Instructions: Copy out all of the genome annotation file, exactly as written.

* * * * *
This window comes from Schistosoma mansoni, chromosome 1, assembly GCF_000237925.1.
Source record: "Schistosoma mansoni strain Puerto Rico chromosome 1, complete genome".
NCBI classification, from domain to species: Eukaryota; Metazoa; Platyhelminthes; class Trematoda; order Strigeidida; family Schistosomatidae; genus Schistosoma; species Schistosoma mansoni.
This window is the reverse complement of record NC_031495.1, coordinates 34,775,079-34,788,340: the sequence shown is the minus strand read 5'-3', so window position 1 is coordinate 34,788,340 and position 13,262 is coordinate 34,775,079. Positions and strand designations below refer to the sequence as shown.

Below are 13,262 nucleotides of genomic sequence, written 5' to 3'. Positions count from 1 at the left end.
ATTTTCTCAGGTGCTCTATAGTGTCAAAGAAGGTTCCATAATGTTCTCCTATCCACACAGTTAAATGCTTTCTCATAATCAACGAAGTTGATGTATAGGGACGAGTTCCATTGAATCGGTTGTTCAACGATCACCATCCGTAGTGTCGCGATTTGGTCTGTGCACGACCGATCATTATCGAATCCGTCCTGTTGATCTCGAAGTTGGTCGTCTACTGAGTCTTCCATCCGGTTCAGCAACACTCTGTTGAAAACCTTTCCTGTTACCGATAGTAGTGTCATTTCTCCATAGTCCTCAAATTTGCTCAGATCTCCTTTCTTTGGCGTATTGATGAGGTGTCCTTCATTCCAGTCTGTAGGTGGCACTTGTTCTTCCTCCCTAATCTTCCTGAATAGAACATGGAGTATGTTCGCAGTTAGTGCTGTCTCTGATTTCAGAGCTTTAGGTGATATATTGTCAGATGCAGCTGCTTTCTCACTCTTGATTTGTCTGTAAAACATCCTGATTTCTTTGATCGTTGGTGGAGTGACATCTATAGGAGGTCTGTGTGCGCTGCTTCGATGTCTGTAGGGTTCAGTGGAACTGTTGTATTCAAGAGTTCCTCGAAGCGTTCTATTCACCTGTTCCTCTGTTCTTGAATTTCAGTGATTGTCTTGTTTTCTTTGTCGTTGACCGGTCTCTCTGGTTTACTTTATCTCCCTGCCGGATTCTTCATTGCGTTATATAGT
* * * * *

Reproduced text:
This window comes from Schistosoma mansoni, chromosome 1, assembly GCF_000237925.1.
Source record: "Schistosoma mansoni strain Puerto Rico chromosome 1, complete genome".
NCBI classification, from domain to species: Eukaryota; Metazoa; Platyhelminthes; class Trematoda; order Strigeidida; family Schistosomatidae; genus Schistosoma; species Schistosoma mansoni.
This window is the reverse complement of record NC_031495.1, coordinates 34,775,079-34,788,340: the sequence shown is the minus strand read 5'-3', so window position 1 is coordinate 34,788,340 and position 13,262 is coordinate 34,775,079. Positions and strand designations below refer to the sequence as shown.

Below are 13,262 nucleotides of genomic sequence, written 5' to 3'. Positions count from 1 at the left end.
ATTTTCTCAGGTGCTCTATAGTGTCAAAGAAGGTTCCATAATGTTCTCCTATCCACACAGTTAAATGCTTTCTCATAATCAACGAAGTTGATGTATAGGGACGAGTTCCATTGAATCGGTTGTTCAACGATCACCATCCGTAGTGTCGCGATTTGGTCTGTGCACGACCGATCATTATCGAATCCGTCCTGTTGATCTCGAAGTTGGTCGTCTACTGAGTCTTCCATCCGGTTCAGCAACACTCTGTTGAAAACCTTTCCTGTTACCGATAGTAGTGTCATTTCTCCATAGTCCTCAAATTTGCTCAGATCTCCTTTCTTTGGCGTATTGATGAGGTGTCCTTCATTCCAGTCTGTAGGTGGCACTTGTTCTTCCTCCCTAATCTTCCTGAATAGAACATGGAGTATGTTCGCAGTTAGTGCTGTCTCTGATTTCAGAGCTTTAGGTGATATATTGTCAGATGCAGCTGCTTTCTCACTCTTGATTTGTCTGTAAAACATCCTGATTTCTTTGATCGTTGGTGGAGTGACATCTATAGGAGGTCTGTGTGCGCTGCTTCGATGTCTGTAGGGTTCAGTGGAACTGTTGTATTCAAGAGTTCCTCGAAGCGTTCTATTCACCTGTTCCTCTGTTCTTGAATTTCAGTGATTGTCTTGTTTTCTTTGTCGTTGACCGGTCTCTCTGGTTTACTTTATCTCCCTGCCGGATTCTTCATTGCGTTATATAGT